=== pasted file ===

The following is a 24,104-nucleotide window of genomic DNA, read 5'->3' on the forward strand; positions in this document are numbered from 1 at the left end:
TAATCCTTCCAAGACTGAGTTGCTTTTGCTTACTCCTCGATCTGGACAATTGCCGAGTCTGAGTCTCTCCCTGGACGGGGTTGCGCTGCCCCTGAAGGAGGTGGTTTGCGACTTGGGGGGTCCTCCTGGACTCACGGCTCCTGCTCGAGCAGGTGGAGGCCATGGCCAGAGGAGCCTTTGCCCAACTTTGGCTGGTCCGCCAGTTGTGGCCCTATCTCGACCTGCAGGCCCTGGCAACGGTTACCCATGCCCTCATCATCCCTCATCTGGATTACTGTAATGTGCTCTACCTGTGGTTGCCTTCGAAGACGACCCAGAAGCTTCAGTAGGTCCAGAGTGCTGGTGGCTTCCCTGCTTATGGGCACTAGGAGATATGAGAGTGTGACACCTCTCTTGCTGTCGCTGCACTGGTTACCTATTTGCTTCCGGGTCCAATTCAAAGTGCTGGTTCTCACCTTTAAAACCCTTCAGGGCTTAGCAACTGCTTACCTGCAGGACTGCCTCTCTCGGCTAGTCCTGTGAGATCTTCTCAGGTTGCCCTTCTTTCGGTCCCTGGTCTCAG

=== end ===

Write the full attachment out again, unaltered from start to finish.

The following is a 24,104-nucleotide window of genomic DNA, read 5'->3' on the forward strand; positions in this document are numbered from 1 at the left end:
TAATCCTTCCAAGACTGAGTTGCTTTTGCTTACTCCTCGATCTGGACAATTGCCGAGTCTGAGTCTCTCCCTGGACGGGGTTGCGCTGCCCCTGAAGGAGGTGGTTTGCGACTTGGGGGGTCCTCCTGGACTCACGGCTCCTGCTCGAGCAGGTGGAGGCCATGGCCAGAGGAGCCTTTGCCCAACTTTGGCTGGTCCGCCAGTTGTGGCCCTATCTCGACCTGCAGGCCCTGGCAACGGTTACCCATGCCCTCATCATCCCTCATCTGGATTACTGTAATGTGCTCTACCTGTGGTTGCCTTCGAAGACGACCCAGAAGCTTCAGTAGGTCCAGAGTGCTGGTGGCTTCCCTGCTTATGGGCACTAGGAGATATGAGAGTGTGACACCTCTCTTGCTGTCGCTGCACTGGTTACCTATTTGCTTCCGGGTCCAATTCAAAGTGCTGGTTCTCACCTTTAAAACCCTTCAGGGCTTAGCAACTGCTTACCTGCAGGACTGCCTCTCTCGGCTAGTCCTGTGAGATCTTCTCAGGTTGCCCTTCTTTCGGTCCCTGGTCTCAG